With Hivos’ support, the Kenyan organization Sullivan Reed developed a special initiative for LGBTIQ+ students from the rural region of Kakamega, in western Kenya. They can now gather together safely, which makes them feel less lonely and more confident in being open about who they are.
“We are working on the acceptance of sexual and gender diversity in Kenya,” says Levis Nderitu, co-founder of Sullivan Reed. “That’s necessary because the Kenyan Constitution states, for example, that homosexuality is illegal. Many LGBTIQ+ people have to deal with discrimination, stigmatization and violence. It’s very difficult for them to come out. They also don’t dare be open about who they are at work, because there’s a good chance they’ll get fired.”
Equal rights and opportunities
Sullivan Reed is committed to equal rights and opportunities for LGBTQ+ people. It makes them more resilient, so they can better stand up for their rights. The organization also works to get rid of negative stereotypes and prejudice through education and positive media coverage.
How difficult is it to operate in a country where homosexuality is prohibited? “It’s a great challenge,” says Nderitu. “Being different is not easily accepted. You go against the grain, and that comes with obstacles. But overcoming those challenges and really achieving something is very satisfying.”
A home for students from Kakamega
Sullivan Reed developed this special project with support from our Voice program. “There are already a number of places in Kenyan cities where LGBTIQ+ students can gather safely, but there was no such thing in rural Kakamega,” he tells us. “Some 40,000 students live there, and up to five to ten percent of them are LGBTIQ+. The lack of places to gather safely led to loneliness, and the students didn’t feel at home anywhere.”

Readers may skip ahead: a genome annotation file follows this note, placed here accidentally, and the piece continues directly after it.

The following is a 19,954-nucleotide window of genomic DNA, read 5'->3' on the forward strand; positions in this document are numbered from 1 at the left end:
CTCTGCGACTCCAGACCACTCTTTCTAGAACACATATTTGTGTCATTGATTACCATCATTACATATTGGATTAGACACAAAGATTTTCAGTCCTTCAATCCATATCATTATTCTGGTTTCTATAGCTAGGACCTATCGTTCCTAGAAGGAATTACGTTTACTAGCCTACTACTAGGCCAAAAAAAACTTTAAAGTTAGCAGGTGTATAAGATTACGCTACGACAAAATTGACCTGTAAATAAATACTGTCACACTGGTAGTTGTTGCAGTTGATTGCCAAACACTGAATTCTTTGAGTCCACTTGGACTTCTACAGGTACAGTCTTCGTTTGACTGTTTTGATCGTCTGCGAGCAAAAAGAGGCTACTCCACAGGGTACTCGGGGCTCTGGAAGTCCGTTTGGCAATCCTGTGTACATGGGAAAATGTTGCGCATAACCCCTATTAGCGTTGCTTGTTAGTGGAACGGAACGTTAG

That is why Sullivan Reed started organizing monthly meetings for them in 2019. There they could talk about relevant topics, like coming out and finding a job, but also have a bit of fun.
The meetings first took place in a restaurant and drew about fifty to a hundred students. When the pandemic broke out in March 2020, Sullivan Reed switched to online meetings. Nderitu says it wasn’t as difficult as it might seem. “We trained employees and members how to use Zoom. Fortunately, we managed to do this quickly, and so we organized our first online meeting in April.”
For Nderitu, the highlight of this period was the online celebration of IDAHOT on May 17. “We discussed breaking the silence around the LGBTIQ+ community, but also invited a saxophonist to really throw a party,” he laughs.
More strength and confidence
Covid-19 also had a silver lining for the project, explains Nderitu. “We created a place for the LGBTIQ+ community that otherwise would not have existed. A place that suits young people well in this digital age and where they feel safe and at home. We can now also reach many more: people who live far away, but also people who feel safer in an environment where they can remain anonymous.”
Nderitu is very happy with the results Sullivan Reed has achieved. “It’s great to hear from students that they feel supported and strengthened by our meetings. They are now more confident in being open about who they are,” he says, smiling.
Voice is an innovative grant facility executed by a consortium between Oxfam Novib and Hivos. It supports rightsholders and groups facing marginalization or discrimination in their efforts to express their views and demand their right to responsive and inclusive societies. Specifically: people with disability; LGBTI+ people; women facing exploitation, abuse or violence; vulnerable elderly and the youth; Indigenous people, and ethnic minorities.